The Diana is not heavy and uncomfortable as so many of the new
corsets are this year. The fabrics from which they are made are
light and comfortable. At the same time, so closely meshed and
firmly woven that with reasonable wear every Diana corset is
guaranteed to keep its good shape and style or you will receive a
new corset without charge.

The Diana dealer, whose card is enclosed, invites you to call and
see these new corsets.

Will you go in to see the Diana today?

Very truly yours,
[Signature: Grace La Fountain]

       *       *       *       *       *

The letter is in a chatty style that assures its being read. It does
not say, "We have just the corset for you stout women"--but that is
what it means. It interests and appeals especially to the stout
women without reminding them offensively that they are too heavy to
wear the styles in vogue.

The National Cloak Company has studied the methods that take firm
hold on the women and finds it necessary to bear down heavily on the
guarantee of satisfaction. Many women are inclined to be skeptical
and hesitate long before sending money to an unknown house. So the
National uses a guarantee tag insuring customers against
dissatisfaction, sending these tags out with the goods. It assures
the return of money if the order is not all right in every way and
further agrees to pay all the express charges. Free reference is
made to this tag in the company's letters and it gives a certain
concreteness to the guarantee feature. This tag makes its own
argument, proves its own case.

Business men generally take it for granted that satisfaction goes
with the goods; their experience enables them to size up a
proposition quickly and if there is any flaw in the advertisements
or the company's methods, they pass it by. But women, not so
familiar with business affairs, must be approached from a different
angle. Little points must be explained and guarantees must be
strongly emphasized. The formal letter which appeals to a man by
going straight to the point would, by its very conciseness, offend
the vanity of a woman.

The successful correspondent never overlooks the susceptibility of a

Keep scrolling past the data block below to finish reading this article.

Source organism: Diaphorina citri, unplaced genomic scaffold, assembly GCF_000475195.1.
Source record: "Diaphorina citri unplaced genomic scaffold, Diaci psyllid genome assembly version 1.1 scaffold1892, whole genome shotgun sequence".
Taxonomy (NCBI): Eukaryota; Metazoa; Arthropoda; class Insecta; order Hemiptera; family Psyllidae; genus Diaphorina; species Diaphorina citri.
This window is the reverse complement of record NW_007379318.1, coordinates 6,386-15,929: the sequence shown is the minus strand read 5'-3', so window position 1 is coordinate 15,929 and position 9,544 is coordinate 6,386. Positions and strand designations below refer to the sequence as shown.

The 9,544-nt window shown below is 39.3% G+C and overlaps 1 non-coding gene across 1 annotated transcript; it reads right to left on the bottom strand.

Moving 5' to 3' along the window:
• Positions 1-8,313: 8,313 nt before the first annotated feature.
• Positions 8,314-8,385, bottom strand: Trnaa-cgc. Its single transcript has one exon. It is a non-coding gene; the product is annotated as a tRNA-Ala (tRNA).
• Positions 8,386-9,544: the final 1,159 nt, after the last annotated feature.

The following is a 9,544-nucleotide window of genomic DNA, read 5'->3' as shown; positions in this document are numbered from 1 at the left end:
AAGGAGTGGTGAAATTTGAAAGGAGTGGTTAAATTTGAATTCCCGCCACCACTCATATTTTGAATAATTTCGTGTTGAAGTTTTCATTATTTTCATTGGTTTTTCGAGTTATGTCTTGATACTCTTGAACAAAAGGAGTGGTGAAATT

woman to flattery--but it must be the suggestion of flattery, the
implied compliment, rather than the too obvious compliment.

"The handsomest gown money will buy can't make you look well unless
your corset is the correct shape."

       *       *       *       *       *

This is the opening sentence in a letter advertising a particular
corset. The lady is gracefully complimented by the intimation that
she wears handsome gowns, yet there is not the slightest suggestion
that the reference was dragged in as a part of the selling scheme.

Instead of insinuating that she must buy cheaply, let it be hinted
that she is actuated by the very laudable motive of economy. "You
would scarcely believe that such delicious coffee could be sold at
20 cents--unless you happen to know that the flavor of coffee
depends largely upon the blending." Here the low price is emphasized
but there is no hint of forced economy; rather it suggests that the
best quality can be obtained without paying a high price.

"You can offer your most particular guest a cup of Regal coffee and
know she has never tasted a more delicious flavor and fragrance."

       *       *       *       *       *

This is the beginning of a letter that successfully introduced a new
coffee. Here is a tactful compliment--the taking for granted that
the recipient entertains guests of some importance--guests who are
particular and will notice her coffee. There are few things that the
average woman is more concerned about than that her guests will be
pleased with her refreshments. The suggestion that she herself would
enjoy or even that her family would enjoy this coffee does not make
such direct appeal to a woman as this assurance that it will please
her particular guests.

The house that uses the same kind of letter on men and women will
never score such big results as the firm that understands the
different processes of thinking and the different methods of making
the appeal. With the man it is reason, logic, argument; with the